I have read some other posts on the forum how to check threaded holes, but this seems to be a bit tough. If the holes were only drilled ,it would be nice, but I am not for sure what to do here. A solid shank probe of some sort would probably do the trick. I don't have any on hand at work right now. Otherwise, I have to go to the Microhite and setup for a long inspection. By the way T.P. of the holes to -A-B-is .004.
              Thanks for your help in advance.
              I had to remind my boss that I have only been on the CMM for 17 hours total in learning experience with no formal training.
              I know: I should have figured this thing out by now.
              Did you get the info I sent you?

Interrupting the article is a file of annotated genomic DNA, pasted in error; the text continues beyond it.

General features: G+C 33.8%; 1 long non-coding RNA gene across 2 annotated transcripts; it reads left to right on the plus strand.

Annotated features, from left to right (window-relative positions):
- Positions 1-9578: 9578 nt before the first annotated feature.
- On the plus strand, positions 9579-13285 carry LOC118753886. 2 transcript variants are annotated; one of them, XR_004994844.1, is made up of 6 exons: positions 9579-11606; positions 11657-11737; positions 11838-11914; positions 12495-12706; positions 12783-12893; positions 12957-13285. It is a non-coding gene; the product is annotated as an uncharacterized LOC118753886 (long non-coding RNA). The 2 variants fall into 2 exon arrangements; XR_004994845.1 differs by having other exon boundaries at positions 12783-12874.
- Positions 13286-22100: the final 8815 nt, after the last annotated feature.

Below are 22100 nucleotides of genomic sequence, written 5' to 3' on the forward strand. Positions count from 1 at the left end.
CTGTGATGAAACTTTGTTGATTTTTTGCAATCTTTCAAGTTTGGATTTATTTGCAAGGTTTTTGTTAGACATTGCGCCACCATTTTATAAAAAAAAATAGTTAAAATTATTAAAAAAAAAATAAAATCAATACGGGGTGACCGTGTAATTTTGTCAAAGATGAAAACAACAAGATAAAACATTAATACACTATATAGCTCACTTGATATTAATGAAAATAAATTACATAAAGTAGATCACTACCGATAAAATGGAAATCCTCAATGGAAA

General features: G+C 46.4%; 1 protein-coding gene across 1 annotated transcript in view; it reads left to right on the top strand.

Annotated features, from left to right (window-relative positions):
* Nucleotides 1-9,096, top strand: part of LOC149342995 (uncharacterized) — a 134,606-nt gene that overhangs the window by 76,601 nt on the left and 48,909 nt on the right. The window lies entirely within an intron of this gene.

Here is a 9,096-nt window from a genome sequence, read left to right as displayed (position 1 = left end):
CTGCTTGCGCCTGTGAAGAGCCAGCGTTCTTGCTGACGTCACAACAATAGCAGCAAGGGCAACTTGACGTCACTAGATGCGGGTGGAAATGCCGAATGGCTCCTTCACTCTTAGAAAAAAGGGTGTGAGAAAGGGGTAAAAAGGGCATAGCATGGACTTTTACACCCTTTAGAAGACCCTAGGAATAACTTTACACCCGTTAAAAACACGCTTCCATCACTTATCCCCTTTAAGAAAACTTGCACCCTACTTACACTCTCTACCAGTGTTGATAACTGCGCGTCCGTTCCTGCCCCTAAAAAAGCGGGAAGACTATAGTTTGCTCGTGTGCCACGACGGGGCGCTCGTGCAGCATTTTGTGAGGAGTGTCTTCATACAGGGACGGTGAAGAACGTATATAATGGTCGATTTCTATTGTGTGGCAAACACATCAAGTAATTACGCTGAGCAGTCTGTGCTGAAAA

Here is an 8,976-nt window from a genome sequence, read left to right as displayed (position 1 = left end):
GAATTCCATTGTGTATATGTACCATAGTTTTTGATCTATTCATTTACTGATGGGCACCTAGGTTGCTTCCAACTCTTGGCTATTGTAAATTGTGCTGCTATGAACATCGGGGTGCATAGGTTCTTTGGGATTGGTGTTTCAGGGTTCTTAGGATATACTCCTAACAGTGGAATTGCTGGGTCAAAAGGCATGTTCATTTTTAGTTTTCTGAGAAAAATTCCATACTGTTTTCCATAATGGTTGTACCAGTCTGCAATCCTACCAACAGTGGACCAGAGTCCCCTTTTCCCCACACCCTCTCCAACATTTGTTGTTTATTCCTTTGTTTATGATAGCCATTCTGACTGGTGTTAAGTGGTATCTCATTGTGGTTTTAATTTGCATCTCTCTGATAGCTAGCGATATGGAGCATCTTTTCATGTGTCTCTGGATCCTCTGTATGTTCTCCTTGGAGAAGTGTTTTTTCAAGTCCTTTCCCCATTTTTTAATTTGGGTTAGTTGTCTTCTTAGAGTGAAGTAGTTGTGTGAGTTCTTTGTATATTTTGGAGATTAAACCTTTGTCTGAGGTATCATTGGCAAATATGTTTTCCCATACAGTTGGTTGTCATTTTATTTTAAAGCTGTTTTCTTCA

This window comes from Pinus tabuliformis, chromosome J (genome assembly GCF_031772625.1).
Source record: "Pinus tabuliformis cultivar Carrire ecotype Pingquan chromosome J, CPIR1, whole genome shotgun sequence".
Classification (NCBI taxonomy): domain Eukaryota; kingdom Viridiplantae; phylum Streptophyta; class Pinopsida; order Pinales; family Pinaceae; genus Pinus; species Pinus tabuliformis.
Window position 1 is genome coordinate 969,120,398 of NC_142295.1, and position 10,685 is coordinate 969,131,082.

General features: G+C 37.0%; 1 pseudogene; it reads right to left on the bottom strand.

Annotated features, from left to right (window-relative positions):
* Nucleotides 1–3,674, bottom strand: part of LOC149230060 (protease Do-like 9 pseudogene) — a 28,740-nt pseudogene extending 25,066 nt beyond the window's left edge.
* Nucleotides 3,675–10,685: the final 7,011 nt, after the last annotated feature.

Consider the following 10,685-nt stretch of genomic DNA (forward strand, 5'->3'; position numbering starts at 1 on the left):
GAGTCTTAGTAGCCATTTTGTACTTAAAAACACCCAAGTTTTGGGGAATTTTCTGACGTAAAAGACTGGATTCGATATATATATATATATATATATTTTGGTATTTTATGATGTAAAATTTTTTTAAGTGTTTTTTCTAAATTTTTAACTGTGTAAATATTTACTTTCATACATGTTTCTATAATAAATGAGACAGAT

Kevin

              Comment


              • #8
                Any recommendations on what size ball to use to check threads? We are checking 5/8 18UNF 2B threads in a shaft. We are chasing the threads and this seems to be working OK, but I want to ensure we have the best mechanical interaction.
                sigpic"Common sense in an uncommon degree is what the world calls widsom." -Samuel Taylor Coleridge

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                • #9
                  Originally posted by Buckeye View Post
                  Any recommendations on what size ball to use to check threads? We are checking 5/8 18UNF 2B threads in a shaft. We are chasing the threads and this seems to be working OK, but I want to ensure we have the best mechanical interaction.